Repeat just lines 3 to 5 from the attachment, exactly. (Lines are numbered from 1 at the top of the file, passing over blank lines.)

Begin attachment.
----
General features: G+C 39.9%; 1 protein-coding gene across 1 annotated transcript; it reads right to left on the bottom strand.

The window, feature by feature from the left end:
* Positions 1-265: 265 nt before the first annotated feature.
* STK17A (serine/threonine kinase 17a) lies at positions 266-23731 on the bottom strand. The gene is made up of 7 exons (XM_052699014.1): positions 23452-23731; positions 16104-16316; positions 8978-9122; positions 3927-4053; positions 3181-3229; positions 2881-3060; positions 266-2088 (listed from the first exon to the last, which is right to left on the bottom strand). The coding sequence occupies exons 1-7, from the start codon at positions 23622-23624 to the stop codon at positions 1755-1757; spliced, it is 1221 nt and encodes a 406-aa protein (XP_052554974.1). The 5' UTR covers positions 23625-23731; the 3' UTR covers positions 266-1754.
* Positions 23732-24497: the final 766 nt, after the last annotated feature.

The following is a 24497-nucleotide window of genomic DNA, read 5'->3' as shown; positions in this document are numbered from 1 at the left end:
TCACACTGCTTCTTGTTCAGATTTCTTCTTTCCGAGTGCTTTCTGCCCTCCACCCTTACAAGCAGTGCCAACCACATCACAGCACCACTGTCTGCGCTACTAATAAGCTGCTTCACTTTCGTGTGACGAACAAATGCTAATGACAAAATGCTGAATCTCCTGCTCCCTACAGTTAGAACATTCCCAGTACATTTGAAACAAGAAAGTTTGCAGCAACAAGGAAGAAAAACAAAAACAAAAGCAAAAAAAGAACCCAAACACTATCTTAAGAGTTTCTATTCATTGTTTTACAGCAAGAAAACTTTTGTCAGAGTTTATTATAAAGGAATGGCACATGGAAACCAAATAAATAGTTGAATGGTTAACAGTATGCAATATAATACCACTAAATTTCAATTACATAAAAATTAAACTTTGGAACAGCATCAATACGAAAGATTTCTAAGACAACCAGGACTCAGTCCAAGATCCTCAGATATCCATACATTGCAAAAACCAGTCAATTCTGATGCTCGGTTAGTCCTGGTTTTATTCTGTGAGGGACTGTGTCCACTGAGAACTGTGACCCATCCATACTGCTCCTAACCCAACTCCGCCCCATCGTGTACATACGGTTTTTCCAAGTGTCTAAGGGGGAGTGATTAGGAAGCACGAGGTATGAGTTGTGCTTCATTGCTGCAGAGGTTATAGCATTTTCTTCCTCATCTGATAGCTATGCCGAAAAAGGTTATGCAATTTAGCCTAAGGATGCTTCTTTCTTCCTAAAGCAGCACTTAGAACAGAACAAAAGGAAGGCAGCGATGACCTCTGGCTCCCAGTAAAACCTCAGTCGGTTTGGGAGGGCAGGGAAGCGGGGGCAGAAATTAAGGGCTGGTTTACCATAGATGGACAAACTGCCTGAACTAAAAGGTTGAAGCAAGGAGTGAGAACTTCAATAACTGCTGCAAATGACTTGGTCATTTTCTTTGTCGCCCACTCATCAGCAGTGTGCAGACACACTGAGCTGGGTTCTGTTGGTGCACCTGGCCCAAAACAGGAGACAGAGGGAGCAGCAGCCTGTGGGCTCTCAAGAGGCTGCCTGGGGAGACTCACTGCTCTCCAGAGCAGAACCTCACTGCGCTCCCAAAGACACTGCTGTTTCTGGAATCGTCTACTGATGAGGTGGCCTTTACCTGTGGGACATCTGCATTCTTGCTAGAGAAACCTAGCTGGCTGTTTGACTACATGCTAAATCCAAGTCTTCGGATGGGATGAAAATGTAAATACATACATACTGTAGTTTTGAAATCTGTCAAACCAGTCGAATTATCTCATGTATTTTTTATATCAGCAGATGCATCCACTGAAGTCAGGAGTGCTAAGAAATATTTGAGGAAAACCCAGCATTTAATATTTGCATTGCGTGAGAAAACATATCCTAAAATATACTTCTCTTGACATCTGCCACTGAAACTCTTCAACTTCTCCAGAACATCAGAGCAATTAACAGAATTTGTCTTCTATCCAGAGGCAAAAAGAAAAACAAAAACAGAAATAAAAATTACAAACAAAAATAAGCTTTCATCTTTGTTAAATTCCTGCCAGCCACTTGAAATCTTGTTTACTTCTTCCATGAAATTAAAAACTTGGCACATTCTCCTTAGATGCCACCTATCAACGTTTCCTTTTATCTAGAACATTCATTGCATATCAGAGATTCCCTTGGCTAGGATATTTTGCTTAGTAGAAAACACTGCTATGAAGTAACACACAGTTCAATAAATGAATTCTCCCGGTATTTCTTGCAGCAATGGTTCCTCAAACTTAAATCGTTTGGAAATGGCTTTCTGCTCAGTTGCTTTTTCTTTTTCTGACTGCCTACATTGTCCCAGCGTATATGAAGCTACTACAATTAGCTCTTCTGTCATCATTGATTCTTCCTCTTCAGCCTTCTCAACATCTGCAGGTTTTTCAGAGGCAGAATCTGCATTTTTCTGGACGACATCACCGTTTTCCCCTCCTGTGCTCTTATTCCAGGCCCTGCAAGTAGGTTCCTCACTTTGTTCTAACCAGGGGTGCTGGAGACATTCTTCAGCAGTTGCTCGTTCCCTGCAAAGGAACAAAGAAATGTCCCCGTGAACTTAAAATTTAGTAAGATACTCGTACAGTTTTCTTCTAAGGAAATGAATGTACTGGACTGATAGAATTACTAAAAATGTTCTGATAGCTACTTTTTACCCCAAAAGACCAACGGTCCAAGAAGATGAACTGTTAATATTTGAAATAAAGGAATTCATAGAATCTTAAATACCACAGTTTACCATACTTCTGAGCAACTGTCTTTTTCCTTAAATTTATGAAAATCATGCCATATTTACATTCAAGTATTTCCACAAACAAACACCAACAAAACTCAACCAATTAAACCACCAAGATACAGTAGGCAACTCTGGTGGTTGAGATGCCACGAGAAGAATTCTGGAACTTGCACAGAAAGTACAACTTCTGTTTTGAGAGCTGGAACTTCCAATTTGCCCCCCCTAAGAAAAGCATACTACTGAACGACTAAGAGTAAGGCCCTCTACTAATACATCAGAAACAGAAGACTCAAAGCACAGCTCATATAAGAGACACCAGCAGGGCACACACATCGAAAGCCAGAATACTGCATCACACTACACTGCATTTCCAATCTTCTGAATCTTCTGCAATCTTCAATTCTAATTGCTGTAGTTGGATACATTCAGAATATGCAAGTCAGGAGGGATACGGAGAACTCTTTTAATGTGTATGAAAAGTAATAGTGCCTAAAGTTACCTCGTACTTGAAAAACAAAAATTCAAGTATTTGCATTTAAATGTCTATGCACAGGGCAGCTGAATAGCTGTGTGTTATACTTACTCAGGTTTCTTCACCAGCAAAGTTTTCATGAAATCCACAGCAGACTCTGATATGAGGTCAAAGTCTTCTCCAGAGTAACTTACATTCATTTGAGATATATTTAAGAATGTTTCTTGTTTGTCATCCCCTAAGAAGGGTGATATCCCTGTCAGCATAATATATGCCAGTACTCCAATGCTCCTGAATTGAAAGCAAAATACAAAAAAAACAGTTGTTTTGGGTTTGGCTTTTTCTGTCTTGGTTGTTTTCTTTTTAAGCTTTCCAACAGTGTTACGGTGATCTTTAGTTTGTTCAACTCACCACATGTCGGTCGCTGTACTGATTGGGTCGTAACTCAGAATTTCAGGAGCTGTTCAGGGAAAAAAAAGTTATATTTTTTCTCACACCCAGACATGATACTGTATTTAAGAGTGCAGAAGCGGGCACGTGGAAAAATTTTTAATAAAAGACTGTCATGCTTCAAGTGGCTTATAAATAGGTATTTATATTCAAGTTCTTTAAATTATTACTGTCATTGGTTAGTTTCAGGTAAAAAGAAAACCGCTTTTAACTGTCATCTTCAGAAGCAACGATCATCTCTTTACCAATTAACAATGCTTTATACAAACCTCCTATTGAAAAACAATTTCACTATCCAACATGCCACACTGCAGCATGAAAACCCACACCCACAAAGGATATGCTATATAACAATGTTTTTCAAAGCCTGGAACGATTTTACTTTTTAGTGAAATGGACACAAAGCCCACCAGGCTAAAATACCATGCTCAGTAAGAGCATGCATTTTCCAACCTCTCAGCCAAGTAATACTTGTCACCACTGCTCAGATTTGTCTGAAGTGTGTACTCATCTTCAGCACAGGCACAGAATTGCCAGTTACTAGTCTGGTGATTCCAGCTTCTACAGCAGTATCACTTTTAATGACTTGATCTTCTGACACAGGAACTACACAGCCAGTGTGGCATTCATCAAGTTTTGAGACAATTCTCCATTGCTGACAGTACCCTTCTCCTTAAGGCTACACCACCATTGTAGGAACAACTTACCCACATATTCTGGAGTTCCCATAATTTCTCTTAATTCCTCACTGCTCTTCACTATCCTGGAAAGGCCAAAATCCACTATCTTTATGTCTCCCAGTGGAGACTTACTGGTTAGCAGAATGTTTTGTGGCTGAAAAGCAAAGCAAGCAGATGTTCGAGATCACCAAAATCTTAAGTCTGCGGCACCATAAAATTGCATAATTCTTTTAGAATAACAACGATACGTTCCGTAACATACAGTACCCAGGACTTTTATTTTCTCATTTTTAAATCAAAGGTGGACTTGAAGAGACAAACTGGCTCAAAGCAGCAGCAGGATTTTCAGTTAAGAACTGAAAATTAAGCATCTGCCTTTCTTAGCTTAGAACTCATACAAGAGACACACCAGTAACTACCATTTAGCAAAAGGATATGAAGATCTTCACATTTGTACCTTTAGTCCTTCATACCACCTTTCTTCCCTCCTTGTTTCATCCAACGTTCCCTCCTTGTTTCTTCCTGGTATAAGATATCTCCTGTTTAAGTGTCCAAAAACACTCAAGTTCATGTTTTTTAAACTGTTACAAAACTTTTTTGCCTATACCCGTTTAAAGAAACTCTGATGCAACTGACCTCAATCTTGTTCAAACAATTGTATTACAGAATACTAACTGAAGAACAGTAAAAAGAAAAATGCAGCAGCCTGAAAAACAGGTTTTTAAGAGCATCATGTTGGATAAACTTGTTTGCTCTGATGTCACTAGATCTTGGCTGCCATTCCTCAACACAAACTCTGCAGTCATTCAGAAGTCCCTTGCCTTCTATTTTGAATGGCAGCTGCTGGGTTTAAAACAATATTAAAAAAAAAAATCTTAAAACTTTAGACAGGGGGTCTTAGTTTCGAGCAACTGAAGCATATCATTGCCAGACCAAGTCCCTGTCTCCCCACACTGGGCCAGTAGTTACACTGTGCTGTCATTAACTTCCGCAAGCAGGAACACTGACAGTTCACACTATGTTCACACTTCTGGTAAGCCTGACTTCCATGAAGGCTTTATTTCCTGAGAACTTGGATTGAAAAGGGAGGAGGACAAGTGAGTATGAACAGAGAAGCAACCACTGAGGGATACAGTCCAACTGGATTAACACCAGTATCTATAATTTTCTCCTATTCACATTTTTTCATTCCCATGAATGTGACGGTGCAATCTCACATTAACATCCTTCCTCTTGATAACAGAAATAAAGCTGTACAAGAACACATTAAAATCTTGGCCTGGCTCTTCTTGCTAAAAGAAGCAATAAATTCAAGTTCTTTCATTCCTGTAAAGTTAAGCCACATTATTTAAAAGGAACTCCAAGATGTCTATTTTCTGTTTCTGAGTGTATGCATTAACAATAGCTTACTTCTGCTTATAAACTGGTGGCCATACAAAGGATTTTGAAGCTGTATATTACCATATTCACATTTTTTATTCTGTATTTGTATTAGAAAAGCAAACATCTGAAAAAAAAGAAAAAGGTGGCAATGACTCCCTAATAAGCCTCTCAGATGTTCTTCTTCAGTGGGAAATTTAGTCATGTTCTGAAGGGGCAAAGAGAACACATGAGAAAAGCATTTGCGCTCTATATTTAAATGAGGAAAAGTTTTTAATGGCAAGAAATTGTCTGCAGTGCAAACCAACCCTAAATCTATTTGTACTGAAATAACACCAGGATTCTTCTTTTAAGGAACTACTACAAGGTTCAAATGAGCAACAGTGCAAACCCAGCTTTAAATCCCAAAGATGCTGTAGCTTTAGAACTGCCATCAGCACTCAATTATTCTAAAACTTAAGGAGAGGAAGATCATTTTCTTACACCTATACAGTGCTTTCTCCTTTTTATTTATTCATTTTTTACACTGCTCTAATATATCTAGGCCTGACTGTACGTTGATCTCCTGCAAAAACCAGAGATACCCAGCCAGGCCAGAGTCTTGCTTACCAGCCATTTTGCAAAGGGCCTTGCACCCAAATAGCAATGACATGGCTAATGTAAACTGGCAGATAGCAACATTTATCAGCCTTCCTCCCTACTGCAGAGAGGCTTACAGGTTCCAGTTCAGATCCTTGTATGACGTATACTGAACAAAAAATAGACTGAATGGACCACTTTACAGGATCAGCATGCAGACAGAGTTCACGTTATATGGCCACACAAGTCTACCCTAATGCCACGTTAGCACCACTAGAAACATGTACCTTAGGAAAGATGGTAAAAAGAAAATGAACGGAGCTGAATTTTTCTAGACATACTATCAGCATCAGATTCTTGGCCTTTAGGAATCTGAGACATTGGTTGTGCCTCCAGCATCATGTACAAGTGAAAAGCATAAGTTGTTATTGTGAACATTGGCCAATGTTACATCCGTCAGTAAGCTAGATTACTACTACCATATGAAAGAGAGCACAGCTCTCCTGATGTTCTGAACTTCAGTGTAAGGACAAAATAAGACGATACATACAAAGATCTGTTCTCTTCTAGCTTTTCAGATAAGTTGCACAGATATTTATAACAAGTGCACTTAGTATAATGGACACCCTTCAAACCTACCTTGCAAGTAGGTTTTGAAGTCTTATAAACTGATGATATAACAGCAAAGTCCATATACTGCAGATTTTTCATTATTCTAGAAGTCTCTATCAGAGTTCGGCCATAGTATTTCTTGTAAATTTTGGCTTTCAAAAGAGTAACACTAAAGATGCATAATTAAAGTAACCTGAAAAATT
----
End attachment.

* Positions 1-265: 265 nt before the first annotated feature.
* STK17A (serine/threonine kinase 17a) lies at positions 266-23731 on the bottom strand. The gene is made up of 7 exons (XM_052699014.1): positions 23452-23731; positions 16104-16316; positions 8978-9122; positions 3927-4053; positions 3181-3229; positions 2881-3060; positions 266-2088 (listed from the first exon to the last, which is right to left on the bottom strand). The coding sequence occupies exons 1-7, from the start codon at positions 23622-23624 to the stop codon at positions 1755-1757; spliced, it is 1221 nt and encodes a 406-aa protein (XP_052554974.1). The 5' UTR covers positions 23625-23731; the 3' UTR covers positions 266-1754.
* Positions 23732-24497: the final 766 nt, after the last annotated feature.